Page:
The economic impact of Harvey, the Category 4 hurricane expected to drop more than 50 inches of rain on Houston, Texas, will be substantial, according to a new report. Lost revenue to area restaurants and retailers alone will total around $1 billion, said Planalytics, which provides weather analytics for businesses.
Sixteen years ago, Tropical Storm Allison flooded Houston with 28 inches of rain; Planalytics’ estimate of the economic impact from that storm was $5 billion.
While restaurants such as PF Chang’s and Chili’s, and stores such as Dillard’s and Stage Stores—which have a large percentage of locations in the region—are the most affected, independents could also feel the impact. Evan Gold, exec-VP of global services at Planalytics, says that the storm will affect discretionary purchases over the next week or so as consumers hunker down and refrain from spending on Labor Day or back-to-school. Houston’s surrounding population controls roughly 4% of the spending power in the country, he adds.
“[Consumers] will wind up having to spend on need-based items to get their lives back in order,” Gold notes. “Right now, the focus is on life and property.”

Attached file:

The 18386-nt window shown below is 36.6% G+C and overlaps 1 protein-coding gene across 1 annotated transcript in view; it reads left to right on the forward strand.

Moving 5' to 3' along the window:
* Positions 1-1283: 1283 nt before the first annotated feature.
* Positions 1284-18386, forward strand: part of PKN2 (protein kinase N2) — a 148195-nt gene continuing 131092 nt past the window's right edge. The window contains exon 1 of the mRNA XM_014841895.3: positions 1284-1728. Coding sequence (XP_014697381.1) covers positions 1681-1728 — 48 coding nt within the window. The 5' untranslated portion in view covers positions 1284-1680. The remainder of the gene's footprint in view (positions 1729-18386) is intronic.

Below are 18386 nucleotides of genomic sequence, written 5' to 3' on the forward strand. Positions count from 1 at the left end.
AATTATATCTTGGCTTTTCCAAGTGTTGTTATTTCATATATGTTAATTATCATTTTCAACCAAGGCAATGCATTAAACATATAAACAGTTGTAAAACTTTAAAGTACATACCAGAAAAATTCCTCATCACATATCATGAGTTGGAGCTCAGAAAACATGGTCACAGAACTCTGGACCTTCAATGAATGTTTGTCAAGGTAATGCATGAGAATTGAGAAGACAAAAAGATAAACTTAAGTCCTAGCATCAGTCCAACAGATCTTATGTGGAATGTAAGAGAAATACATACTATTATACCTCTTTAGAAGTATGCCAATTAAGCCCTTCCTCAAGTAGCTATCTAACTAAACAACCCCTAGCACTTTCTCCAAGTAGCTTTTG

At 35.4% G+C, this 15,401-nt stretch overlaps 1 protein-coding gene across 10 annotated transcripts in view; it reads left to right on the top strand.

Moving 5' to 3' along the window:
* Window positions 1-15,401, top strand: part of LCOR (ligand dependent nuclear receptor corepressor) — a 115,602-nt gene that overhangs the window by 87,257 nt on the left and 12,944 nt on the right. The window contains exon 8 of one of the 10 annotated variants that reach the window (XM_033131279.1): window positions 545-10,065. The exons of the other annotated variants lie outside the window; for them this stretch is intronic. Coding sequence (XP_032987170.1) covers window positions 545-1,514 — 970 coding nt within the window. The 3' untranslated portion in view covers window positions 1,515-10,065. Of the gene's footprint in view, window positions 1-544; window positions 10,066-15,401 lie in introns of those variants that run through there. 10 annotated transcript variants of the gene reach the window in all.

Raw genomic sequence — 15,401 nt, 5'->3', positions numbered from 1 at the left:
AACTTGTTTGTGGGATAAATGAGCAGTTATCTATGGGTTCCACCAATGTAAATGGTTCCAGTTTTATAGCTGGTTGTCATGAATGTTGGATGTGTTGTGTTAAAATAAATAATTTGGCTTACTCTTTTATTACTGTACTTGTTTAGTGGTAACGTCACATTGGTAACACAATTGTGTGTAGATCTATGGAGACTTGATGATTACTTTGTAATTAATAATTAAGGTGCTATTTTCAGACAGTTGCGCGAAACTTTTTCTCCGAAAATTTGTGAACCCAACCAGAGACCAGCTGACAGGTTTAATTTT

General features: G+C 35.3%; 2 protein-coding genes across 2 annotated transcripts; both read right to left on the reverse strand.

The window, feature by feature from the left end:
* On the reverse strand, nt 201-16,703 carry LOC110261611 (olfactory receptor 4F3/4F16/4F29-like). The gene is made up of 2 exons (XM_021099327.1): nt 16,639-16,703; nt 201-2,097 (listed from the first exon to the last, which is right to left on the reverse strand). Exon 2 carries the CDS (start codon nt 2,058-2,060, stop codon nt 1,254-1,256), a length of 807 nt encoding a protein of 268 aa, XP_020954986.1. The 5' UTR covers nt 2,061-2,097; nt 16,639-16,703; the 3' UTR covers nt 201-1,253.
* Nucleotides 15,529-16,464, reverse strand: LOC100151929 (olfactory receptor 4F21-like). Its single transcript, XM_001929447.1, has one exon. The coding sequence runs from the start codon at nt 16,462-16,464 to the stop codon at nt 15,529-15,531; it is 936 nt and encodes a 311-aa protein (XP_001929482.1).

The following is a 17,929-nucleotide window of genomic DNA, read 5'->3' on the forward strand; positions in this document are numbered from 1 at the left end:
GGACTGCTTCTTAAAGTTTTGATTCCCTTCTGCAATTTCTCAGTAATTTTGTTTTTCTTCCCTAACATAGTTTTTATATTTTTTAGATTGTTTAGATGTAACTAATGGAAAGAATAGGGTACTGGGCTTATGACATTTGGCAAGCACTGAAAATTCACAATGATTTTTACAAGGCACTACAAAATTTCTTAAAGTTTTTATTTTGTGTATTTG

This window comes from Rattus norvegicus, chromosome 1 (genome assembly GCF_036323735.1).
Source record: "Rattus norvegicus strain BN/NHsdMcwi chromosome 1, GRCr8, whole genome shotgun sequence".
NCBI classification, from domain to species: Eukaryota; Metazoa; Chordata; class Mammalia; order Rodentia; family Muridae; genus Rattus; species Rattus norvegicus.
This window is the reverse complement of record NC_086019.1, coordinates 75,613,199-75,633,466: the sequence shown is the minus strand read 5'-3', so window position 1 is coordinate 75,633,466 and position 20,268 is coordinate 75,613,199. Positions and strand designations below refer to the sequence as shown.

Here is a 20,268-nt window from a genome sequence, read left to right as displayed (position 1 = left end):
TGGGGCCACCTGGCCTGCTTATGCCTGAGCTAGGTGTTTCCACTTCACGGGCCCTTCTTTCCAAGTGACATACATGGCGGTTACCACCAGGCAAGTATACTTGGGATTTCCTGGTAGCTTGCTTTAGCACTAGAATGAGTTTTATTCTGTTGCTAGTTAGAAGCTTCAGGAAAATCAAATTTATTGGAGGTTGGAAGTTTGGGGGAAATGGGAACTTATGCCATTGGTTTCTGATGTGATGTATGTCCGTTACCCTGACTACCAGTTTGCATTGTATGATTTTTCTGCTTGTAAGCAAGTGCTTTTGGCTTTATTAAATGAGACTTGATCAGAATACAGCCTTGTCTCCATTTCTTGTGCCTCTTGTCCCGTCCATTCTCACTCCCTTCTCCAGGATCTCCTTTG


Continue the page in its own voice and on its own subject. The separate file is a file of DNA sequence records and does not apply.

Local automobile dealerships contending with floods are also in trouble, Automotive News reported. The National Automobile Dealers Association Foundation estimates between 30,000 and 35,000 dealership employees in Houston and the surrounding area could be affected.
Many marketers with area locations are using social media to get in touch with consumers about in-stock products or closed locations, or just to show their support. Stage Stores, an apparel chain, tweeted on Saturday, “We hold Texas deep in our hearts during this difficult time. #CommunityCounts #HurricaneHarvey.” Gold notes that stores are executing on supply-chain and marketing strategies previously put in place for catastrophic events.
Home improvement brands, including Home Depot and Lowe’s, likely saw increased traffic last week as shoppers prepped for the storm. Both brands have donated to relief efforts, as have companies including Amazon, Starbucks, Wells Fargo and Walmart. PepsiCo and the PepsiCo Foundation, which employs some 10,000 in Texas, will give $1 million to the American Red Cross, it says, while Anheuser-Busch sent emergency drinking water to Texas and Louisiana on Monday.
The larger fallout to brands could come in the months ahead, as businesses gear up for the holiday shopping season. The Houston area is home to more than 20% of U.S. oil refineries, which ship to regions including the Mid-Atlantic, Gulf Coast and Southeast. Gold says that those areas will likely see a spike in gas prices, which could further impact the discretionary spending of consumers on events like the holidays.
Contributing: EJ Schultz